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Edmund Burke Whitman to Franklin B. Sanborn ?

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Lawrence Feby 18. 1858
My dear Friend
I have just recd a letter from Alfred under date of Jany 31, in which he says that you have not yet received any reply to your several letters. Time flies so fast with me that I dare not attempt to recall dates from memory but very soon after the reception of your Committee Letter I sent you a voluminous communication upon all sorts of topics to the amt. of nine cents postage. When I saw that you had not yet received it I should at once attempt to replace it but to save labor I will wait until I hear from you. On the reception of this you will be good enough to drop me a line informing me if you have received the document alluded to – If not I will immediately replace it with another.

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In the meantime I will just say that matters are looking well here. Men and parties & policy are changing but are mean the right shall keep uppermost & on sat night last we had a very important Convention. I had reason to suspect Robinson’s fidelity to the Topeka movement and I knew it to be the purpose of the officers elect F. S. under the Lecompton Swindle to take the machine and run it as we say “run the wagon”. The thing was to get an open avowal of it in [xxx] for the people to utter their rebuke. This I affected by the introduction of the following resolution.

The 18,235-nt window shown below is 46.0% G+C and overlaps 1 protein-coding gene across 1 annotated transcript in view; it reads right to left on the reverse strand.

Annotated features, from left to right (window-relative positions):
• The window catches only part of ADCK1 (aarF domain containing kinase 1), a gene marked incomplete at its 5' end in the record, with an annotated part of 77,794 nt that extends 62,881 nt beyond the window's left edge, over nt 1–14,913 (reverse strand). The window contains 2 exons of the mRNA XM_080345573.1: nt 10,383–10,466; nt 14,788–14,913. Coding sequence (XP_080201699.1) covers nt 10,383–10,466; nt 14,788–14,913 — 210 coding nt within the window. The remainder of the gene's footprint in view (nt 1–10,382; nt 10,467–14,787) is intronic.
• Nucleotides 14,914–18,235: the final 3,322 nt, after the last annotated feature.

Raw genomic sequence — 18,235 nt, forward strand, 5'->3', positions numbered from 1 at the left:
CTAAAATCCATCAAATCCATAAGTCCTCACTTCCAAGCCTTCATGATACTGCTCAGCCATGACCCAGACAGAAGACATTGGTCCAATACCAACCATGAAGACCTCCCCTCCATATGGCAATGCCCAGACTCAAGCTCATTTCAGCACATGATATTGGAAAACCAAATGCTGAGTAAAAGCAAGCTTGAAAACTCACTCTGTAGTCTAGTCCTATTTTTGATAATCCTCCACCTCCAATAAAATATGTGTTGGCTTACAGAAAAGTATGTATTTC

Resolved, That in case the Lecompton Constitution is adopted by Congress before the Constitutional Convention shall have time to complete its work then our bill will fall back upon the Topeka government and stand or fall by it”. This brought out a very interesting discussion in the course of which Robinson [actually?] abandoned the movement and the offices Elect were forced to declare

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their purposes under the Lecompton Constitution. The rebuke from the people was prompt and it will be reechoed through the Country. On Monday morn the Topeka Legislature, abandoned by their Governor adjourned Sine die – This ended that movement, killed by its professed friends. The other party were alarmed and have sought to make peace – The result was a union banquet on Monday night, a fusion of Committees and a hearty cooperation to go into the election of delegates for a Constitutional Convention
In the canvass however we intend to secure the election of good republicans if labor will do it. This winter has been an eventful one to us and the next three or four months are fraught with the most intense interest I remained here this winter to be at the closing scene and shall hardly get away until the convention has done its work.
I find it the hardest thing in the world to write a letter on Kansas politics for when I undertake it the thoughts rush in

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crowds for expression that the tardy pen is left far behind and so I grow discouraged and give it up.
Do let me hear from you on the reception of this.
As ever most truly your friend
E B Whitman

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